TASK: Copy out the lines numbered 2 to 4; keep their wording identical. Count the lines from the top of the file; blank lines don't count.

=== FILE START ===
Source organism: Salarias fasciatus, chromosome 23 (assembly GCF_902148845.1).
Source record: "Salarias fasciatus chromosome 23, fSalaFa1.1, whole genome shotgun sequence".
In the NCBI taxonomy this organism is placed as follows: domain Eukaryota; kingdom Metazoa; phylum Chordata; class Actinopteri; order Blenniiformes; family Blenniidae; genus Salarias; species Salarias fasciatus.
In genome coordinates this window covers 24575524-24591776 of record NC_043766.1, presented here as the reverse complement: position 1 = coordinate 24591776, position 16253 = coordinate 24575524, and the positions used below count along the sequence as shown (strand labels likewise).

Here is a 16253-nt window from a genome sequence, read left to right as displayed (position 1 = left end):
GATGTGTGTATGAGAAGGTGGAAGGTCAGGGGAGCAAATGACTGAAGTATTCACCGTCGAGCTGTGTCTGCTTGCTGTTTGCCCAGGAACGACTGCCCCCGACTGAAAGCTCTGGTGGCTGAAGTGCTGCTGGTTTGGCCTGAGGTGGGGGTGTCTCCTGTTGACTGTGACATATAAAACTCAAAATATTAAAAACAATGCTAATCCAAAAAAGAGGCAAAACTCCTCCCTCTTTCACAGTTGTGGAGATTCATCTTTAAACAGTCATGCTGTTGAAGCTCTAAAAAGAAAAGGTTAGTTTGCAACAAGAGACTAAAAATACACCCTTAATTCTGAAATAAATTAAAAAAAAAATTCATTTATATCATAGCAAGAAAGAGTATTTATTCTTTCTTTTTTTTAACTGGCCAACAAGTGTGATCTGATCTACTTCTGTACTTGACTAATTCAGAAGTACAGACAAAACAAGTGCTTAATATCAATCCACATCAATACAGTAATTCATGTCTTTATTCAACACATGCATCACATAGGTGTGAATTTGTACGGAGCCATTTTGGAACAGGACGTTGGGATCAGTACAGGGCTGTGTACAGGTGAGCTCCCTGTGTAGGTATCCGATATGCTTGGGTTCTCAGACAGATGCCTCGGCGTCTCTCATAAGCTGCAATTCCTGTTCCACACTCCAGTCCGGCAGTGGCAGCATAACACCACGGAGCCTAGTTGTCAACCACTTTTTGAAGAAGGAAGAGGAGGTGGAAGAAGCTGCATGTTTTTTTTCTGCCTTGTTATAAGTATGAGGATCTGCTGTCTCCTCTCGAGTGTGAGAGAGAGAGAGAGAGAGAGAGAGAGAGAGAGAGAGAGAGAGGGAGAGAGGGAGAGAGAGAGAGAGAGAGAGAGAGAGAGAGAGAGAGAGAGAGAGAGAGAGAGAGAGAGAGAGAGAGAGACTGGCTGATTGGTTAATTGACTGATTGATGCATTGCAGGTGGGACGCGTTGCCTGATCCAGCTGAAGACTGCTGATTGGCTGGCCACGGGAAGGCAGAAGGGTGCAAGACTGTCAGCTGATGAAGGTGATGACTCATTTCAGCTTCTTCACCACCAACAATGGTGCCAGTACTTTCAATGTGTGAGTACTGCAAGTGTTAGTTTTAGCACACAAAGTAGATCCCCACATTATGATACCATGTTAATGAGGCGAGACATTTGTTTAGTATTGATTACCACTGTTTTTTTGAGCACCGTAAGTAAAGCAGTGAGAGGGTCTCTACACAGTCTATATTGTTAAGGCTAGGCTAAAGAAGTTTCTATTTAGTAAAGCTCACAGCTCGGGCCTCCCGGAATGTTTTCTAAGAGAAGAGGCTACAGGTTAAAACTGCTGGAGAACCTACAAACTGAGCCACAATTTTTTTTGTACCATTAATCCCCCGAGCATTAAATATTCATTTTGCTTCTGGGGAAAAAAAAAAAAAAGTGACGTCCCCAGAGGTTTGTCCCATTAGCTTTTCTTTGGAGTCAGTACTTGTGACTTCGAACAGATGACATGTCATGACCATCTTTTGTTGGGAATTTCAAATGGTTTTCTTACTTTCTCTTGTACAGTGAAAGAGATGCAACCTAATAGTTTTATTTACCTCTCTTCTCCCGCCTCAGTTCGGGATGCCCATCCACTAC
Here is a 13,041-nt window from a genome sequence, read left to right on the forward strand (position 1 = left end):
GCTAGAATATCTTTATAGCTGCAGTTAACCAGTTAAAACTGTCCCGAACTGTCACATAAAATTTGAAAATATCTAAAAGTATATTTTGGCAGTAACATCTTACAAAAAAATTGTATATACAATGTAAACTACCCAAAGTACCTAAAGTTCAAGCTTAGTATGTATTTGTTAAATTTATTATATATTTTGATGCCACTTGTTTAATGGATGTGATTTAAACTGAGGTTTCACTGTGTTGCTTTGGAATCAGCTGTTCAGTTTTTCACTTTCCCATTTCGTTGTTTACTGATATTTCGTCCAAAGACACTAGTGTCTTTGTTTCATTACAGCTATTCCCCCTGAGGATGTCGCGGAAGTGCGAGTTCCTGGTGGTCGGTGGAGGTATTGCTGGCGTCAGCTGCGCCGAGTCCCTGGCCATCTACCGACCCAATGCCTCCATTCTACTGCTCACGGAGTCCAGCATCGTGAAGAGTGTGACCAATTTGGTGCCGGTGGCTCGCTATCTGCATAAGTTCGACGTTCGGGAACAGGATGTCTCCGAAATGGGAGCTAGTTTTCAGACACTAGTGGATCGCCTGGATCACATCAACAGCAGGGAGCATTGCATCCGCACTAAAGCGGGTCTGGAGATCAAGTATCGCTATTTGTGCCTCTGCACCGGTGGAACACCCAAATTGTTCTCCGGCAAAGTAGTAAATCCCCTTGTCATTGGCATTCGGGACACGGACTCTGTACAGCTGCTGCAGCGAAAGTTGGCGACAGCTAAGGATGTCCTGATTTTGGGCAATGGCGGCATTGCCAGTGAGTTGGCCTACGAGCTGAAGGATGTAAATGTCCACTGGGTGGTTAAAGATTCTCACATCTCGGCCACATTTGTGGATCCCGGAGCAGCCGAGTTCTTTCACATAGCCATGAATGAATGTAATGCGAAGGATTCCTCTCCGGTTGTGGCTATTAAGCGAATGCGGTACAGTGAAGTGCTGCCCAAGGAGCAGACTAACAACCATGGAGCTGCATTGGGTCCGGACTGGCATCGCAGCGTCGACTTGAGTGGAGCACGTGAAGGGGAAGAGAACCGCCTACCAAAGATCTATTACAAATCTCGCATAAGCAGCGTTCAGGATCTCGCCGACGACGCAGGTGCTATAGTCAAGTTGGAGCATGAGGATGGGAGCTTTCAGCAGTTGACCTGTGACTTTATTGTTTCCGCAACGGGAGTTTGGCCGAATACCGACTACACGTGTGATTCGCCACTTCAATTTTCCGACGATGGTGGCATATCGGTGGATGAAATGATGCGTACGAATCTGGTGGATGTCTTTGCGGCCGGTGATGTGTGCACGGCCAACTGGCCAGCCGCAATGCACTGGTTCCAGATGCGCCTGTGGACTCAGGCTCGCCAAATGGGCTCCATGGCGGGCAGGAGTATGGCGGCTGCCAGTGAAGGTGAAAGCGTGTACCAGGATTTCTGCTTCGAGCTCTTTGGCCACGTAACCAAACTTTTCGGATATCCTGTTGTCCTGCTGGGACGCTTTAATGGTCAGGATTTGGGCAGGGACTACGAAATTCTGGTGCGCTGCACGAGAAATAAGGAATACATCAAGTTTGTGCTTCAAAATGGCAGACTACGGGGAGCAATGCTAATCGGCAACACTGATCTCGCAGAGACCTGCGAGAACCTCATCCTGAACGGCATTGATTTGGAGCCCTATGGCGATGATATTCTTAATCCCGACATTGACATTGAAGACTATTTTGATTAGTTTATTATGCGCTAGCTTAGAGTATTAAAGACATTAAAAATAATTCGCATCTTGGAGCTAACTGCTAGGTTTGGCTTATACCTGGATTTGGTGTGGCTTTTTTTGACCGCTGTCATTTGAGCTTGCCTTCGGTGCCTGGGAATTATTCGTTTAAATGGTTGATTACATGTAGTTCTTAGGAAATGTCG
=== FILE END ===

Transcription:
Source record: "Salarias fasciatus chromosome 23, fSalaFa1.1, whole genome shotgun sequence".
In the NCBI taxonomy this organism is placed as follows: domain Eukaryota; kingdom Metazoa; phylum Chordata; class Actinopteri; order Blenniiformes; family Blenniidae; genus Salarias; species Salarias fasciatus.
In genome coordinates this window covers 24575524-24591776 of record NC_043766.1, presented here as the reverse complement: position 1 = coordinate 24591776, position 16253 = coordinate 24575524, and the positions used below count along the sequence as shown (strand labels likewise).